As the cultural discussion continues about building toys for girls and gender specific toy aisles, let me start by saying that my girls have been talking non-stop about The Lego Movie since they first saw a preview for it months ago. They are fans of everything Lego from the classic sets to the movie themed sets to Lego Friends, which means that sitting in the theater watching an early screening of the movie, they thought they died and went to block heaven.
Now this movie could have been terrible. Really. In less adept hands it might be a pat, cheaply produced, plot-light franchise to sell more toys. And while yeah, it will make your kids want to run out and start looking for collectible Green Lantern Minifigs, it’s so much more: Wry, irreverent, a little subversive, with plenty of humor that works on both adult and kid levels. Sometimes even more on adult levels.
Let’s just say The Lego Movie isn’t one you sit through for the kids. You do it with the kids.
The plot centers around Emmet (a terrific Chris Pratt), an ordinary construction worker Minifig who just wants to be happy, follow instructions, and fit in with the team, until a series of circumstances lead the blind oracle Vitruvius–brilliantly voiced by Morgan Freeman in a movie-stealing performance–to dub him “The Special,” the one character capable of saving the world from the evil Lord Business. That’s Will Ferrell, or “hey, it’s that guy from Elf!” as my kids think of him.
The film really is an impressive feat of animation mastery, and one of the few films I think is even better in 3-D. Interestingly, every single brick, every character, every structure you see in the movie represents actual existing blocks and parts. Even the cresting waves complete with whitecaps beneath a pirate ship are made entirely of bricks. The idea is that conceivably, you could recreate the entire movie, scene by scene, yourself.
And yeah, I’m waiting for some crazy people to set up a Tumblr blog to do that very thing.
The sight gags are spot on for kids–like characters flipping their Lego faces around to reveal a second personality, or a crudely tethered string dangling a “floating” ghost the way a child might do with their own playthings. But personally, I loved all the pop culture references that my kids didn’t quite get, like the confusion between Dumbledore and Gandalf, and people happily waiting in line to pay $37 for a latte. (A price which goes up by the end of the movie, if you pay close attention.)
Mark Mothersbaugh’s music is inspired as always. And the psychedelic animation sequences are mindblowingly cool–or “kinda weird” as one mom said to me leaving the theater. But then, I like psychedelic and I like weird and I like special effects like you’ve never seen before.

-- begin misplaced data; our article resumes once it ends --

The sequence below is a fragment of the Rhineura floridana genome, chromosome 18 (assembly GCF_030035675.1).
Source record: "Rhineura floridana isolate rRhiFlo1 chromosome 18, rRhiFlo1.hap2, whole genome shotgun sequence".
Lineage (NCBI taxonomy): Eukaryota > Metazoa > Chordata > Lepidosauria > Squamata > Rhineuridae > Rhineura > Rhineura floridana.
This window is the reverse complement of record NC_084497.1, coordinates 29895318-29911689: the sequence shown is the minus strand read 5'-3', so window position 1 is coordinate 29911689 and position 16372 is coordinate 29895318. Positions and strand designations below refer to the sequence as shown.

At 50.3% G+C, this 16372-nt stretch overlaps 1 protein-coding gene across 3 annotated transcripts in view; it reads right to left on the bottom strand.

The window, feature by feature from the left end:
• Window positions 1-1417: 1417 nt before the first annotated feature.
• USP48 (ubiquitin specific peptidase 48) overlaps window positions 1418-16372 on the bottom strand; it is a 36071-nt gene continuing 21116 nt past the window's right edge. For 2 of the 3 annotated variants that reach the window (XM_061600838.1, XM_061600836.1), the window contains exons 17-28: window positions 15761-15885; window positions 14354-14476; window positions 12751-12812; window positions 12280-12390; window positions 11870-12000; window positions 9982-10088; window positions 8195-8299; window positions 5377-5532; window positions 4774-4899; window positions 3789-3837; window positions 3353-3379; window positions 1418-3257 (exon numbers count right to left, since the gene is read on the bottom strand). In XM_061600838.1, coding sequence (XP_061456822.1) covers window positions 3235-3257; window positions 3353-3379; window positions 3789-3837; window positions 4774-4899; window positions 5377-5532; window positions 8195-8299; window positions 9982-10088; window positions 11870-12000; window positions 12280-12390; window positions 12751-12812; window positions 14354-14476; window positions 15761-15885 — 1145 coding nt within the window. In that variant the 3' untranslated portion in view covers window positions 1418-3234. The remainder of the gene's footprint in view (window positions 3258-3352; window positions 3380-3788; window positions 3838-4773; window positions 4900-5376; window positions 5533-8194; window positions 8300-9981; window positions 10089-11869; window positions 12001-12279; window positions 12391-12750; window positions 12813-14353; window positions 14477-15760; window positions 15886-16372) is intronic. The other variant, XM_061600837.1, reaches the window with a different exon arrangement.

Still, I think the well-crafted script really is the star, thanks to a clever, unexpected ending, and dialogue all voiced to perfection by an A-list roster roster of comedic talent, including Will Arnett, Jonah Hill, Will Forte, Charlie Day, Channing Tatum (as Superman, no less) and even Liam Neeson who needs to do more comedy. Seriously.
Now, notice anything missing from that list? Yeah, and so did my girls.
There are really only a few female characters of note: Elizabeth Banks as punky action heroine and love interest Wyldstyle, and Alison Brie as a quirky princess-unicorn-kitty hybrid with a split personality. Considering how much girls love LEGOs too (and how interested the company is in marketing to them) I’m surprised that any other female representation were minor roles like Wonder Woman, a grandmother, and a token female construction worker. Still, I appreciate seeing the classic boxy Minifig female shapes; no extra “made for the movies” curves here.
Not surprisingly, the messages of the plot align perfectly with the brand: Kids can be creative with blocks. You don’t have to follow the manuals. Teamwork can help you build better things. You can mix characters and parts from different sets together. Nothing earth-shattering here. Not that these are bad messages. And not that they aren’t delivered in clever ways; in fact, one of the funniest sequences involve Arnett’s Batman hitching a joyride with the Millenium Falcon in the Wild West, complete with a voice cameo from Billy Dee Williams.
A blend of Lego sets indeed.
If you’re wondering whether to take your three-year-old, I’d say you might save your money for the video release. The pace moves extremely quickly and it’s not nearly as linear as a Pixar movie. But hey, take her just so you can get a chance to see it yourself. It really is that enjoyable for adults.
I found my 8.5 year-old was exactly the right age to appreciate the fim, while her six-year-old sister loved it, but needed my help to understand the nuances. Still, that doesn’t stop both of them from wanting to go immediately home and create their own towering structures and good guy/bad guy plots afterward. And frankly, I want to join them. Which of course is the best part of all.
Just one warning: You will leave there singing Everything is Awesome for a good long time. Which probably explains why it spent 248 weeks at #1 on the charts in Emmet’s awesome Lego world.
See The LEGO Movie starting tonight, February 7, at theaters all over the country.